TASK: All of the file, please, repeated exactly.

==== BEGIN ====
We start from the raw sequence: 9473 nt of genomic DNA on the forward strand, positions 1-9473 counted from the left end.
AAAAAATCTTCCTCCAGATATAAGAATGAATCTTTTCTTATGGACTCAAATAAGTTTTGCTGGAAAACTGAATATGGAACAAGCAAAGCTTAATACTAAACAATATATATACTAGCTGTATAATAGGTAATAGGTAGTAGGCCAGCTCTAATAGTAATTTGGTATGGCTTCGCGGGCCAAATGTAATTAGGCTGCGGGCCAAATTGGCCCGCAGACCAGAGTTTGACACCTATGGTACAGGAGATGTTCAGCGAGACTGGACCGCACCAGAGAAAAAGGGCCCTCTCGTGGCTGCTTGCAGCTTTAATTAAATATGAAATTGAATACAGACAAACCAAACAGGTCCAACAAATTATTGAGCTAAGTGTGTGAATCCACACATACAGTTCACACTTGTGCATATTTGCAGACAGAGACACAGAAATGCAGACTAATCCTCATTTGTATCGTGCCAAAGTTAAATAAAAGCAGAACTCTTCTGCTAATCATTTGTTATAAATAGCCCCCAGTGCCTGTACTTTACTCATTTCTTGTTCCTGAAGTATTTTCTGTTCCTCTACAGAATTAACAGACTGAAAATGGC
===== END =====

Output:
We start from the raw sequence: 9473 nt of genomic DNA on the forward strand, positions 1-9473 counted from the left end.
AAAAAATCTTCCTCCAGATATAAGAATGAATCTTTTCTTATGGACTCAAATAAGTTTTGCTGGAAAACTGAATATGGAACAAGCAAAGCTTAATACTAAACAATATATATACTAGCTGTATAATAGGTAATAGGTAGTAGGCCAGCTCTAATAGTAATTTGGTATGGCTTCGCGGGCCAAATGTAATTAGGCTGCGGGCCAAATTGGCCCGCAGACCAGAGTTTGACACCTATGGTACAGGAGATGTTCAGCGAGACTGGACCGCACCAGAGAAAAAGGGCCCTCTCGTGGCTGCTTGCAGCTTTAATTAAATATGAAATTGAATACAGACAAACCAAACAGGTCCAACAAATTATTGAGCTAAGTGTGTGAATCCACACATACAGTTCACACTTGTGCATATTTGCAGACAGAGACACAGAAATGCAGACTAATCCTCATTTGTATCGTGCCAAAGTTAAATAAAAGCAGAACTCTTCTGCTAATCATTTGTTATAAATAGCCCCCAGTGCCTGTACTTTACTCATTTCTTGTTCCTGAAGTATTTTCTGTTCCTCTACAGAATTAACAGACTGAAAATGGC